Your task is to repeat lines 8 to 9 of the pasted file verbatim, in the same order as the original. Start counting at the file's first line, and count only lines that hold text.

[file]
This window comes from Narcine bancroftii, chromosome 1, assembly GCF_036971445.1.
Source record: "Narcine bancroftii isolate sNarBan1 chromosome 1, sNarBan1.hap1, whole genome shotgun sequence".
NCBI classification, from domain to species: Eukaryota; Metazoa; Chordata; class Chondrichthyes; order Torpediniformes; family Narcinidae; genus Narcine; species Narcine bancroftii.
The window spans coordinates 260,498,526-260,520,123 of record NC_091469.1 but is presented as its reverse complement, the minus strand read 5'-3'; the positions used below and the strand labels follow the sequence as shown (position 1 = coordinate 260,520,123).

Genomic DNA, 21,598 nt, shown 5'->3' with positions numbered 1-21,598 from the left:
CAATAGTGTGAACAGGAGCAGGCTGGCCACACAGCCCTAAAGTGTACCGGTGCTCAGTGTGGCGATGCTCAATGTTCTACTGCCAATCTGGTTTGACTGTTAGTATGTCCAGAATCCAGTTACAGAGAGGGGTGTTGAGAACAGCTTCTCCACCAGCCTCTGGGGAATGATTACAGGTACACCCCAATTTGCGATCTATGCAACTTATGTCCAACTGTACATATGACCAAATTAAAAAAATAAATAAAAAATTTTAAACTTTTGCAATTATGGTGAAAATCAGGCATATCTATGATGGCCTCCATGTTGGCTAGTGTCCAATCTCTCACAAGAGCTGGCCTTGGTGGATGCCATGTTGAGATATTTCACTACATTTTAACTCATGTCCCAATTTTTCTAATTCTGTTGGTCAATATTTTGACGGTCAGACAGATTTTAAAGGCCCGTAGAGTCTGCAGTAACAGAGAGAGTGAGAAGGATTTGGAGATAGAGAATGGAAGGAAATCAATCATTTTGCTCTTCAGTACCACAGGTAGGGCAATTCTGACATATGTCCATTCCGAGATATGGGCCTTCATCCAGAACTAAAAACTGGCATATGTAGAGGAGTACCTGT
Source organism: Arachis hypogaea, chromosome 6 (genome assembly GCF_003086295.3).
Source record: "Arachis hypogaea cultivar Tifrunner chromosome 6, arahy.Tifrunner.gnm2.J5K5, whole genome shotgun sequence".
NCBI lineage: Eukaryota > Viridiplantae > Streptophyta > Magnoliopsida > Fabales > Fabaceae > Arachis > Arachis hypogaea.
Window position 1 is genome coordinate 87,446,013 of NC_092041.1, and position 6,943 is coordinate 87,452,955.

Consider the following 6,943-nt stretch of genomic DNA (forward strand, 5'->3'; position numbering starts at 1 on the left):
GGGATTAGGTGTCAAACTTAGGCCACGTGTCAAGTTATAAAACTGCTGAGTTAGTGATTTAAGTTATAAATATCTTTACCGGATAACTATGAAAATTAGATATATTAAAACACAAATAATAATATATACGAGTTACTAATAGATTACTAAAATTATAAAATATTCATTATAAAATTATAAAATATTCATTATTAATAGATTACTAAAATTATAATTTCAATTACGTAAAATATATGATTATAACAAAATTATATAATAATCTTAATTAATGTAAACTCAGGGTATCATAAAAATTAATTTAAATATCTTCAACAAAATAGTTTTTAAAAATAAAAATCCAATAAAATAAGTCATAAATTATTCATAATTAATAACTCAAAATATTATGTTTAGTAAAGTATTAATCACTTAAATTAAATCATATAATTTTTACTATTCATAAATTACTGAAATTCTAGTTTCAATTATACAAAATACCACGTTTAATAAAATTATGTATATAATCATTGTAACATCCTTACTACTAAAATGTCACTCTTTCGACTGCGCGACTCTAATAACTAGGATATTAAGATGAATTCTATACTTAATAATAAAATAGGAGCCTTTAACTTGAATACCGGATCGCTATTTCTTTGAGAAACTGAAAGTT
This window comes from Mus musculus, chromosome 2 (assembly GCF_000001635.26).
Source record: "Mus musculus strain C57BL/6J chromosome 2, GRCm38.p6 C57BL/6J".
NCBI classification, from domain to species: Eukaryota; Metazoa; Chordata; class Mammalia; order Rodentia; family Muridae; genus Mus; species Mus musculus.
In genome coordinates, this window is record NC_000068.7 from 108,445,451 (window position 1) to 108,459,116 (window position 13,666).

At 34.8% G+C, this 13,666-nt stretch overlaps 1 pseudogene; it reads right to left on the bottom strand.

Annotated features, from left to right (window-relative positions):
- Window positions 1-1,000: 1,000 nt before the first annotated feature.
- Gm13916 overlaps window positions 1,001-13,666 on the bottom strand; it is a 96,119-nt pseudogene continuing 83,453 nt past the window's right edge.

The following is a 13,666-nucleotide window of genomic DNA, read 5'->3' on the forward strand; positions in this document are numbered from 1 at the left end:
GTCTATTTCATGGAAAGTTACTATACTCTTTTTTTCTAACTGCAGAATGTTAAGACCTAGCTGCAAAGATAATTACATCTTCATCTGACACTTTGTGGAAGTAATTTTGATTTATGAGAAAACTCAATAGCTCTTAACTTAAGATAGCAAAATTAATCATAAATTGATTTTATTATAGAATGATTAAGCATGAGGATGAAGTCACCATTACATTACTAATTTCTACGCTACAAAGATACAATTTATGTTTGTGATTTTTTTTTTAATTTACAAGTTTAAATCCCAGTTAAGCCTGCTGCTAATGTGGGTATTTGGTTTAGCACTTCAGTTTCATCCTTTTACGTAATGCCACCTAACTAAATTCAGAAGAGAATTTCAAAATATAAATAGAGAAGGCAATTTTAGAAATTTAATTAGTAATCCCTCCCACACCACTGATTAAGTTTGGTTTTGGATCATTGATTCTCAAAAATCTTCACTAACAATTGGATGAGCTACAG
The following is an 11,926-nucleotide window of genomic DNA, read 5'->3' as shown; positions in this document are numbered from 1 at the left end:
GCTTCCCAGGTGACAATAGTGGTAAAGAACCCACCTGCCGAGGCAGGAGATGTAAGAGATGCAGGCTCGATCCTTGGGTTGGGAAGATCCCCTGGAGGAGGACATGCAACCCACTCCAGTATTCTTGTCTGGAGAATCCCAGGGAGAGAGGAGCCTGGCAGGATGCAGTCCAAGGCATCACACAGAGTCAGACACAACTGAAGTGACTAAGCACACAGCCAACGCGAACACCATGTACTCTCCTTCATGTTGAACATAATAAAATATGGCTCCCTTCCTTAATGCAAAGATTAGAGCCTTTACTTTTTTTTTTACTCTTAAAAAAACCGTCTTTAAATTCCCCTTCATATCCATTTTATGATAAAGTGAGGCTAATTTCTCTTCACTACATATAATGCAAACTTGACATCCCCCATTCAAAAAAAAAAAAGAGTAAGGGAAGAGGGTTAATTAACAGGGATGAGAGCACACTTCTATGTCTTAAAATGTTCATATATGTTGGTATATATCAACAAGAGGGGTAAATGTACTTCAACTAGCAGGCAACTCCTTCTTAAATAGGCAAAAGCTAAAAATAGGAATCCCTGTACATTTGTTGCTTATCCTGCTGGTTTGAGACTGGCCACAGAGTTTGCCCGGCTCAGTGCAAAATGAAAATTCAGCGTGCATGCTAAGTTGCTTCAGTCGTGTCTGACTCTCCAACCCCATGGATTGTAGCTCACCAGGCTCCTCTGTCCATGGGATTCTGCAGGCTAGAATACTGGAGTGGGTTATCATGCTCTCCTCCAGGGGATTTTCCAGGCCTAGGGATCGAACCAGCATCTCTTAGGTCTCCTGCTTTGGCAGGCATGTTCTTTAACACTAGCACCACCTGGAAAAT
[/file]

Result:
Source record: "Arachis hypogaea cultivar Tifrunner chromosome 6, arahy.Tifrunner.gnm2.J5K5, whole genome shotgun sequence".
NCBI lineage: Eukaryota > Viridiplantae > Streptophyta > Magnoliopsida > Fabales > Fabaceae > Arachis > Arachis hypogaea.